Data Structures and Algorithms for Geographic Information Systems: Selected Topics

  • T. Ohler
  • P. Widmayer
Part of the International Centre for Mechanical Sciences book series (CISM, volume 347)


For the performance of geographic information systems, it has been widely recognized that efficient data structures and algorithms supporting proximity based access to spatial data are a crucial ingredient. Because of that, in the last years, a lot of data structures for storage of multidimensional non-point objects have been proposed in the literature (for an overview see our tutorial introduction in this volume). Almost all of these approaches are made to support queries based on spatial neighborhood of objects, so-called proximity queries. Common examples of such proximity queries are range queries, returning all objects intersecting a given (rectangular) region, or nearest neighbor queries, determining the object nearest to a given point. But a geographic or cartographic information system should also support queries that do not exclusively refer to the spatial neighborhood of objects. For example, different versions of spatial data must be organized such that proximity queries to any version of the data can be answered efficiently. Or, given a set of object classes, a spatial query that involves an arbitrary combination of these classes should also be supported. Because of the growing size of data sets to be handled in geographic information systems, an appropriate data organisation to support such and several other application-specific queries becomes more and more important. In this paper, we will present two approaches for access structures supporting the two types of queries mentioned above. Handling of versioned, spatial data is the topic of Section 2, while Section 3 discusses queries on some classes selected from the set of object classes stored in a geographic information system.


Data Space Range Query Data Block Access Structure Concurrency Control 
These keywords were added by machine and not by the authors. This process is experimental and the keywords may be updated as the learning algorithm improves.


Unable to display preview. Download preview PDF.

Unable to display preview. Download preview PDF.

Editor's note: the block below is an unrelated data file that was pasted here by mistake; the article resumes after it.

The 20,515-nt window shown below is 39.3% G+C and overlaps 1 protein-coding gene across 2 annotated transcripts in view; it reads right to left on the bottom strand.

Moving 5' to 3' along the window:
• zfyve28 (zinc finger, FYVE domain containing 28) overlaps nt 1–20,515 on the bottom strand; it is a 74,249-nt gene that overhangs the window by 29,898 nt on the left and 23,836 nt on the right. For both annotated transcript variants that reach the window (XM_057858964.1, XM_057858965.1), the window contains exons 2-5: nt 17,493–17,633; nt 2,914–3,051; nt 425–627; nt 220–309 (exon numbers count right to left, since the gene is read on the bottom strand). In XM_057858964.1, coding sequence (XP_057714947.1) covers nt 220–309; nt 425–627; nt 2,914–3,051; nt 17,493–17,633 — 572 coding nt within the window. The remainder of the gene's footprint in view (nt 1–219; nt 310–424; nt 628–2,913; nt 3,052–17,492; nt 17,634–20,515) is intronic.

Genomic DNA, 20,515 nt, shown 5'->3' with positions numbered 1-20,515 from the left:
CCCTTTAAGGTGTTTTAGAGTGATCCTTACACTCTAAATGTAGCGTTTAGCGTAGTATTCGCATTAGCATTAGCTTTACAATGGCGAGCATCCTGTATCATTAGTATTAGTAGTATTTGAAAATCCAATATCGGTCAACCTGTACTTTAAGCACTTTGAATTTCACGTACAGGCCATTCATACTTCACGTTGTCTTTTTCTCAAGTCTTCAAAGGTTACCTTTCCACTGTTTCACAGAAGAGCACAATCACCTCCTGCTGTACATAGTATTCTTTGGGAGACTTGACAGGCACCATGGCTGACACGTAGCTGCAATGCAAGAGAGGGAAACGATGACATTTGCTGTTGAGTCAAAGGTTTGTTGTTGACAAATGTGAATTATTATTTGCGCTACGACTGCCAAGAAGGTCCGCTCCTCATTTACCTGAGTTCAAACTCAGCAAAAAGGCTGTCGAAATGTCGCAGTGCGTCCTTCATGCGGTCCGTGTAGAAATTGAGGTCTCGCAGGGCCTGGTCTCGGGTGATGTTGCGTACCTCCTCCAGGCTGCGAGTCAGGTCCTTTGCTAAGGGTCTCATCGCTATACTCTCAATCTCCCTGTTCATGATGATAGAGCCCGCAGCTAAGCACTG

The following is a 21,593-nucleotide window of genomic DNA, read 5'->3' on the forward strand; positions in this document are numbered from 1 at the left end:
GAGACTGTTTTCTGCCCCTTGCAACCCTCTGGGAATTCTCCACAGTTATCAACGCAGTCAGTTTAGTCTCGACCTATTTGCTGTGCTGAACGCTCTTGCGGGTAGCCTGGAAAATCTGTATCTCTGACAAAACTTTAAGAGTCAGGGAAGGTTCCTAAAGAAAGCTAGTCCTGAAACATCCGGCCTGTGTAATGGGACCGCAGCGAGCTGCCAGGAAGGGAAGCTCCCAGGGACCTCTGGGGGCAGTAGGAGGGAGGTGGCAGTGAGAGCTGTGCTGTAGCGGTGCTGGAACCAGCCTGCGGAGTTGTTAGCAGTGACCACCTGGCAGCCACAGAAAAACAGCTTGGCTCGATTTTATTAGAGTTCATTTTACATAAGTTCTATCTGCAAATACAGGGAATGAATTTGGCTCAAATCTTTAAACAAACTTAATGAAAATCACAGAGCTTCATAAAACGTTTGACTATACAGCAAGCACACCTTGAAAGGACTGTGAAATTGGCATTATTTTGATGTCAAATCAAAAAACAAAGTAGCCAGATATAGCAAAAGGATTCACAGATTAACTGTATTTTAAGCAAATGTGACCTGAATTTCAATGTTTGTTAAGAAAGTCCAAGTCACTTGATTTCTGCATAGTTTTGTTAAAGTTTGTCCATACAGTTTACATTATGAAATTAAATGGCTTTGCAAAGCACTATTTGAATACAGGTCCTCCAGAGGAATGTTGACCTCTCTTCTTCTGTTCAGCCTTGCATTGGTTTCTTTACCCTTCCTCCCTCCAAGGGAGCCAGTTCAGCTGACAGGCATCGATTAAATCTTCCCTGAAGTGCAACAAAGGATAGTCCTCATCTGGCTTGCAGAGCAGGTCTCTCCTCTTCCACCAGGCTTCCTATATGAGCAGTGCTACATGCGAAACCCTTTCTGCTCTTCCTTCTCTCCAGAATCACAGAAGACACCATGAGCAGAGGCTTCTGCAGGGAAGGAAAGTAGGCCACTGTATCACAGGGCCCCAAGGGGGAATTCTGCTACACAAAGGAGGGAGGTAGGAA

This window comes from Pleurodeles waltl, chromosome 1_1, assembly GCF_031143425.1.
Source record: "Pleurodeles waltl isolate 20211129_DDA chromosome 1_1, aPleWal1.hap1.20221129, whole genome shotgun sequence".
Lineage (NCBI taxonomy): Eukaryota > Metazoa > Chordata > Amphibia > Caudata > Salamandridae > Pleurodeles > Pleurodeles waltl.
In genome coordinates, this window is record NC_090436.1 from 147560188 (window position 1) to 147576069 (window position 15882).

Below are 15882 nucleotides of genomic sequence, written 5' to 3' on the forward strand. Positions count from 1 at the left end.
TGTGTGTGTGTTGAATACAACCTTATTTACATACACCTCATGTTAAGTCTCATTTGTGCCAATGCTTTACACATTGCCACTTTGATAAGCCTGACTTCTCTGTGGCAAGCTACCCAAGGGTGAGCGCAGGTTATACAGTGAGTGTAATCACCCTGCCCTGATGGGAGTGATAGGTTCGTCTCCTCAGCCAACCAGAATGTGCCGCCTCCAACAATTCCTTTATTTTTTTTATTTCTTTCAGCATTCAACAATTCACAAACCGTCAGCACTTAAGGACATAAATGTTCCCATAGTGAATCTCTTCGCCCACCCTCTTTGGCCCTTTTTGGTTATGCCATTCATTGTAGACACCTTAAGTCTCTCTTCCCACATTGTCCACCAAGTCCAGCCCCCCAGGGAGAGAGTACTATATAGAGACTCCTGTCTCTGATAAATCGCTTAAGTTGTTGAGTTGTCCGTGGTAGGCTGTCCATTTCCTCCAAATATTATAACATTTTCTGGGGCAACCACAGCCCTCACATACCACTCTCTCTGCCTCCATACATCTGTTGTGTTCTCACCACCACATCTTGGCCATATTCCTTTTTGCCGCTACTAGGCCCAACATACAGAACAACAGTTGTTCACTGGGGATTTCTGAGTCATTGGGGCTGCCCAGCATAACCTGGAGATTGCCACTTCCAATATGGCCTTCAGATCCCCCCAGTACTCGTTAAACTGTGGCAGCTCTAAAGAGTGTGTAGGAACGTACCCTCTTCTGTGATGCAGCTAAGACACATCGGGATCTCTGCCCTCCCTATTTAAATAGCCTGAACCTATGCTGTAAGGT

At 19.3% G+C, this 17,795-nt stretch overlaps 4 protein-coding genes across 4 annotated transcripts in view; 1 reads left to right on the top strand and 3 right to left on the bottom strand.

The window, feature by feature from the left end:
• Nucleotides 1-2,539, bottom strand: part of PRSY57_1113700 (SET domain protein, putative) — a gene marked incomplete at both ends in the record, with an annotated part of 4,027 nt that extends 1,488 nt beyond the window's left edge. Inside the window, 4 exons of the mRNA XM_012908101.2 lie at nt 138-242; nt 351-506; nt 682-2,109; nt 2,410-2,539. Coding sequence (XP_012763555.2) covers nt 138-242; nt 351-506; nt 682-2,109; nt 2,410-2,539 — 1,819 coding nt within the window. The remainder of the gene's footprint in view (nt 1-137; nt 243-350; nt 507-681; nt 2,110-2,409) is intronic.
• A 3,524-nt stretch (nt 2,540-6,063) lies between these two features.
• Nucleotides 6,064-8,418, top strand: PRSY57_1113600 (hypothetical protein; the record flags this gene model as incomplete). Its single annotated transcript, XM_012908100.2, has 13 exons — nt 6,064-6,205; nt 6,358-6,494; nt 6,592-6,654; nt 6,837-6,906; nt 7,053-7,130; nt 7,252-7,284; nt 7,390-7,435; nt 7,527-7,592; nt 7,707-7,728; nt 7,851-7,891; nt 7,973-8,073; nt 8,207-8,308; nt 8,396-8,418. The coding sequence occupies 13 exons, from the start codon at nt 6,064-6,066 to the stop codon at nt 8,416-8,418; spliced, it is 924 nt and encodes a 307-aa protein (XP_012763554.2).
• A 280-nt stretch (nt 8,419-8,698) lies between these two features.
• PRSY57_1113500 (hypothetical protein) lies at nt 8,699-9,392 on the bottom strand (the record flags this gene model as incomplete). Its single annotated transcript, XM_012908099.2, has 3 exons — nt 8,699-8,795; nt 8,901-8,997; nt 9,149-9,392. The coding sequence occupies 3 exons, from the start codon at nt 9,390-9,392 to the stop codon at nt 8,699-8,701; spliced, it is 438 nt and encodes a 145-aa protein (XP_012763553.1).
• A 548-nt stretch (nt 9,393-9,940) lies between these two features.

1. 1.
    Katz, R.H.: Towards a unified framework for version modeling in engineering databases, ACM Computing Surveys, Vol. 22, No. 4, 1990, 375–408.CrossRefGoogle Scholar
  2. 2.
    Clifford, J. and G. Ariav: Temporal data management: models and systems, in: New directions for database systems (Eds. G. Ariav and J. Clifford ), Ablex Publishing Co., Norwood N.J. 1986, 168–186.Google Scholar
  3. 3.
    Bernstein, P.A., V. Hadzilacos and N. Goodman: Concurrency control and recovery in database systems, Addison Wesley Publ. Co., Reading 1987.Google Scholar
  4. 4.
    Barghouti, N.S. and G.E. Kaiser: Concurrency control in advanced database applications, ACM Computing Surveys, Vol. 23, No. 3, 1991, 269–317.CrossRefGoogle Scholar
  5. 5.
    Driscoll, J.R., N. Sarnak, D.D. Sleator and R.E. Tarjan: Making data structures persistent, Journal of Comp. and System Sci., Vol. 38, 1989, 86–124.CrossRefzbMATHMathSciNetGoogle Scholar
  6. 6.
    Lomet, D. and B. Salzberg: Access methods for multiversion data, ACM SIGMOD International Conference on Management of Data, 1989, 315–324.Google Scholar
  7. 7.
    Becker, B., S. Gschwind, T. Ohler, B. Seeger and P. Widmayer: On optimal multiversion access structures, Proc. 3rd International Symposium on Large Spatial Databases, Springer Lecture Notes in Computer Science, Vol. 692, Springer-Verlag, Berlin 1993, 123–141.Google Scholar
  8. 8.
    Kolovson, C. and M. Stonebraker: Indexing techniques for historical databases, 5th IEEE International Conference on Data Engineering, 1989, 127–137.Google Scholar
  9. 9.
    Lomet, D. and B. Salzberg: The performance of a multiversion access method, ACM SIGMOD International Conference on Management of Data, 1990, 353–363.Google Scholar
  10. 10.
    Easton, M.: Key-sequence data sets on indelible storage, IBM J. Res. Development, Vol. 30, No. 3, 1986, 230–241.Google Scholar
  11. 11.
    Lanka, S. and E. Mays: Fully persistent Bk—trees, ACM SIGMOD International Conference on Management of Data, 1991, 426–435.Google Scholar
  12. 12.
    Ohler, T.: The Multi Class Grid File: An Access Structure for Multi Class Range Queries, Proc. 5th International Symposium on Spatial Data Handling, Charleston, 1992, 260–271.Google Scholar
  13. 13.
    Pagel, B.-U., H.-W. Six and H. Toben: The transformation technique for spatial objects revisited, Proc. 3rd International Symposium on Large Spatial Databases, Springer Lecture Notes in Computer Science, Vol. 692, Springer-Verlag, Berlin 1993, 73–88.Google Scholar
  14. 14.
    Nievergelt, J., H. Hinterberger and K.C. Sevcik: The grid file: an adaptable, symmetric multikey file structure, ACM Transactions on Database Systems Vol. 9, No. 1, 1984, 38–71.CrossRefGoogle Scholar
  15. 15.
    Freeston, M.W.: The BANG-file: a new kind of grid file, ACM SIGMOD International Conference on Management of Data, 1987, 260–269.Google Scholar
  16. 16.
    Krishnamurthy, R. and K.-Y. Whang: Multilevel Grid Files, IBM Research Report, Yorktown Heights 1985.Google Scholar

Copyright information

© Springer-Verlag Wien 1994

Authors and Affiliations

  • T. Ohler
    • 1
  • P. Widmayer
    • 1
  1. 1.ETH ZentrumZürichSwitzerland

Personalised recommendations